The goal of my professional experience was to assist in the redevelopment and reclassification project at the UBCIC Resource Centre; as the reclassification project is an enormous undertaking, and has been ongoing since April 2013, I did not have the opportunity to see the project through to completion. I was able to make a large and significant impact by processing hundreds, if not thousands of books through the workflow from initial assessment to cataloguing to shelving.

Please comment on any problems you encountered on carrying out the project that affected the final result.

I did not encounter any problems during my professional experience that affected the final result. Naturally, as I was implementing the relatively new skill of cataloguing within an unfamiliar ILS (Evergreen), I made some initial minor errors, which Alissa noted in her assessment, and I promptly addressed and improved.

Were you satisfied with the nature and amount of supervision you received?

I was more than satisfied with the nature and amount of supervision I received. My professional experience was largely self-directed, as the UBCIC Resource Centre has a small staff and many priorities. Alissa Cherry introduced me to the workflow and personally trained me in all areas of the workflow on my first day, and was always available for further clarification and instruction. The first week of my professional experience Alissa double checked all of my work and provided me with written feedback and suggestions for improvement. I appreciated the opportunity for the freedom to work at my pace.  As I said in my interim reports, Alissa was amazingly helpful and encouraging throughout my entire experience!

Please briefly describe what you feel you learned from this project.

During my time at the UBCIC Resource Centre while working on the reclassification process, I gained solid experience in each aspect of the workflow, and I ultimately learned how to:

– Assess damaged items and suggest needed repairs
– Repair loose book bindings
– Install book jackets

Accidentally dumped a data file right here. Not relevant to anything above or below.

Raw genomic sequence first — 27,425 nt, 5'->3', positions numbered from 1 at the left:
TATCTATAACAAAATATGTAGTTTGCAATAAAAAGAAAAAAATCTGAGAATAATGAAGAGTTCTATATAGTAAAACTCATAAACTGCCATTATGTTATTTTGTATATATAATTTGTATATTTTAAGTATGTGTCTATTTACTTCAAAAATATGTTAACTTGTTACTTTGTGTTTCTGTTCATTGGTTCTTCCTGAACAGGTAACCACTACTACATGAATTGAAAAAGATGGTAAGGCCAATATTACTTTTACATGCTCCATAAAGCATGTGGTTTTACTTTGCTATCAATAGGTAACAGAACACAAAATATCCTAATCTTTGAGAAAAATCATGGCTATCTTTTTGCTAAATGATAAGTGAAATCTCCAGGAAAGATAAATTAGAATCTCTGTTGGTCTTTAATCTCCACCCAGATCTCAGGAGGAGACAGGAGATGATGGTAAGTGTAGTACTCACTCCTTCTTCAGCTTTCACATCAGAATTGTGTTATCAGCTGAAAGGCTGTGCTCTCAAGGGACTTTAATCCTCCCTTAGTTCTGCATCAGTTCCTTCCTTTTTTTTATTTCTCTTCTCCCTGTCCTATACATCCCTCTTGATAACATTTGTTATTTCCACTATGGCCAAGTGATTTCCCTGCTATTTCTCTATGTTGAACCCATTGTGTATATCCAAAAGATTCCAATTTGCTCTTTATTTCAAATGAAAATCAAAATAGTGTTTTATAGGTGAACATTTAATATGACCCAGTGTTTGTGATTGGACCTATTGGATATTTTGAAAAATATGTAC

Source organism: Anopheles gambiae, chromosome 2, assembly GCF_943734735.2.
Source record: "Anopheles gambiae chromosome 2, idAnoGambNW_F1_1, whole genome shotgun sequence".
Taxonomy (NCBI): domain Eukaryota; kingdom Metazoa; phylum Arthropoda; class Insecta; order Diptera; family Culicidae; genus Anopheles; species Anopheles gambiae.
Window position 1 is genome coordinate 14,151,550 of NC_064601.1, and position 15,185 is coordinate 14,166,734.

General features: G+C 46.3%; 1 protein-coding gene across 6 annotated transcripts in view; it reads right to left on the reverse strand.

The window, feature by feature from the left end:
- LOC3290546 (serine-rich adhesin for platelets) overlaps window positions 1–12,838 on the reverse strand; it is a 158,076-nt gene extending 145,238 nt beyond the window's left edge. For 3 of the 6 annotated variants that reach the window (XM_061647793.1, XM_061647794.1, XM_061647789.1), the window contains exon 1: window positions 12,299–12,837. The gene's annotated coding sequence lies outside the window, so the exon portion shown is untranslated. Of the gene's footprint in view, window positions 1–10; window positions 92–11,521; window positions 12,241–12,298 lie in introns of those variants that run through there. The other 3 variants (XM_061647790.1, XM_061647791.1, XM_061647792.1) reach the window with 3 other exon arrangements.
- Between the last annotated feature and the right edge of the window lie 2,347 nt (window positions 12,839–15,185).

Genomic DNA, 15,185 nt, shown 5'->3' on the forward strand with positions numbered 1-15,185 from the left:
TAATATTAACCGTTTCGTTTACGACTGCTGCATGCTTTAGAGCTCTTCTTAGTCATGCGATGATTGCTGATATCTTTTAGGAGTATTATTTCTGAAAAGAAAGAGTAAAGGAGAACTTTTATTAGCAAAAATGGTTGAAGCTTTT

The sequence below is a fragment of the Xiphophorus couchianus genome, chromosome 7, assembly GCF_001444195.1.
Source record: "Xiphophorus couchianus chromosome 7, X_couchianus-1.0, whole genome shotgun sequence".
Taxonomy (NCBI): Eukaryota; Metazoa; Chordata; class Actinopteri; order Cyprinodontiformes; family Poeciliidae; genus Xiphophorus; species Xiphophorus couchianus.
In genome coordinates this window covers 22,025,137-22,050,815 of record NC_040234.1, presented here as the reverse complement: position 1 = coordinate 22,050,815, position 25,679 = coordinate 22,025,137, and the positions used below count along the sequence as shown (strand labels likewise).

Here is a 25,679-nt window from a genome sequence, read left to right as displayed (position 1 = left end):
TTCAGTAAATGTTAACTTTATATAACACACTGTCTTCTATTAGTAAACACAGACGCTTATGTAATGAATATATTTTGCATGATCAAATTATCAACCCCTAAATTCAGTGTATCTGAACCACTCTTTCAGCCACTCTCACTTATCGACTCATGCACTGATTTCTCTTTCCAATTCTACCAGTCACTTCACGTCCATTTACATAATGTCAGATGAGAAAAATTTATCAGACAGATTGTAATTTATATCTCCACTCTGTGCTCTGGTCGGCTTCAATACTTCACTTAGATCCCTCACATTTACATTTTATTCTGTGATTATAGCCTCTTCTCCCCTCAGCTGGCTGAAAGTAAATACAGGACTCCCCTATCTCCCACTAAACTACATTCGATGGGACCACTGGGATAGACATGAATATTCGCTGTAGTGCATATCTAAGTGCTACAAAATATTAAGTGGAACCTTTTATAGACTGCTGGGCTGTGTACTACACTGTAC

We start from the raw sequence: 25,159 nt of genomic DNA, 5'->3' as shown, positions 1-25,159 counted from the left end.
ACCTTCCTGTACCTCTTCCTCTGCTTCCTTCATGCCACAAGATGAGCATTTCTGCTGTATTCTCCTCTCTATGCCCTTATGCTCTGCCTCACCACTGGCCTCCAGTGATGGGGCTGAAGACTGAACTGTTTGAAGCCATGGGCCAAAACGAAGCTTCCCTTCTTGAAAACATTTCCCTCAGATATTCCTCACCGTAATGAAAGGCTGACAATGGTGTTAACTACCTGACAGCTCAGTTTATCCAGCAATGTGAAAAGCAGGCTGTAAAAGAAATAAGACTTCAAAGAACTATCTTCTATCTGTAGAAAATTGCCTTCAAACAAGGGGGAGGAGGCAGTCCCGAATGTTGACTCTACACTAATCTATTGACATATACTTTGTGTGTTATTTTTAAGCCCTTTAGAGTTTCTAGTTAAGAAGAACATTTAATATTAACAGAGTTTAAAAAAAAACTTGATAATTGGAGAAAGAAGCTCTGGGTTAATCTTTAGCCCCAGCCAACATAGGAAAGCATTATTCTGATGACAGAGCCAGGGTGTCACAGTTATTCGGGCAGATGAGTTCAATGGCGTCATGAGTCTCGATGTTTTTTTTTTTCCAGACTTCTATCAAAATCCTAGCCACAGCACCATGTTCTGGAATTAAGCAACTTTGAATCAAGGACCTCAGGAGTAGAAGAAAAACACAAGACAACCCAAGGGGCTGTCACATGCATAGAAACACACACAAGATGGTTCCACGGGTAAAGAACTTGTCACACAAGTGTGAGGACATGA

– Classify items to Library of Congress Classification standards
– Classify items to Brian Deer Classification standards
– Create item cutters
– Catalogue items to AACR2 standards
– Utilize the Evergreen ILS cataloguing holdings maintenance modules

Additionally, I felt that my introduction to the day to day operation of a small library was a truly valuable experience, as I now have a better understanding of the role of the head librarian as well as the overall workflow of a small library.

Do you have any recommendations you would like to make about the structure of the professional experience?

I found the structure of the professional experience sufficient without being overbearing. I was familiar with the UBCIC Resource Centre’s Reclassification Project as I spoke with Alissa Cherry about volunteering prior to setting up my professional experience, so I am unsure how much information on the project would have been provided beforehand had I approached SLAIS first; that being said, I think that having an overview of the project as well as the project plan was helpful to have at the start, as it guided my experience and provided structure with a clear end goal.

PROFESSIONAL EXPERIENCE – INTERIM REPORT 2 (UBCIC RESOURCE CENTRE)

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Name: Jordan Hatt

Course: LIBR 596: Professional Experience

Host Organization: Union of British Columbia Indian Chiefs (UBCIC) Resource Centre

Interim Report #2

Since my last update, my focus at the UBCIC Resource Centre has shifted from familiarizing myself with the general workflow of the redevelopment and processing items, to developing and improving my cataloguing and classification skills. I have spent the second stage of my professional experience primarily cataloguing a wide range of  items within the Evergreen ILS, including government publications, conference proceedings, dual language publications, multi-volume sets, and dissertations.

Because the reclassification project at the UBCIC Resource Centre is utilizing the Brian Deer Classification System, most of the new volunteers are largely unfamiliar with the system and have not worked with it before. I am grateful that Alissa has provided me with the opportunity to utilize my knowledge of this classification system in order to assist other volunteers when appropriate. Explaining and demonstrating my knowledge to other volunteers has further allowed me to solidify my skills.

Alissa Cherry and the staff at the UBCIC Resource Centre have been overwhelmingly supportive throughout my professional experience thus far; Alissa has been more than helpful as she takes the time to listen to my questions and provide me not only with answers, but also with the tools for improvement.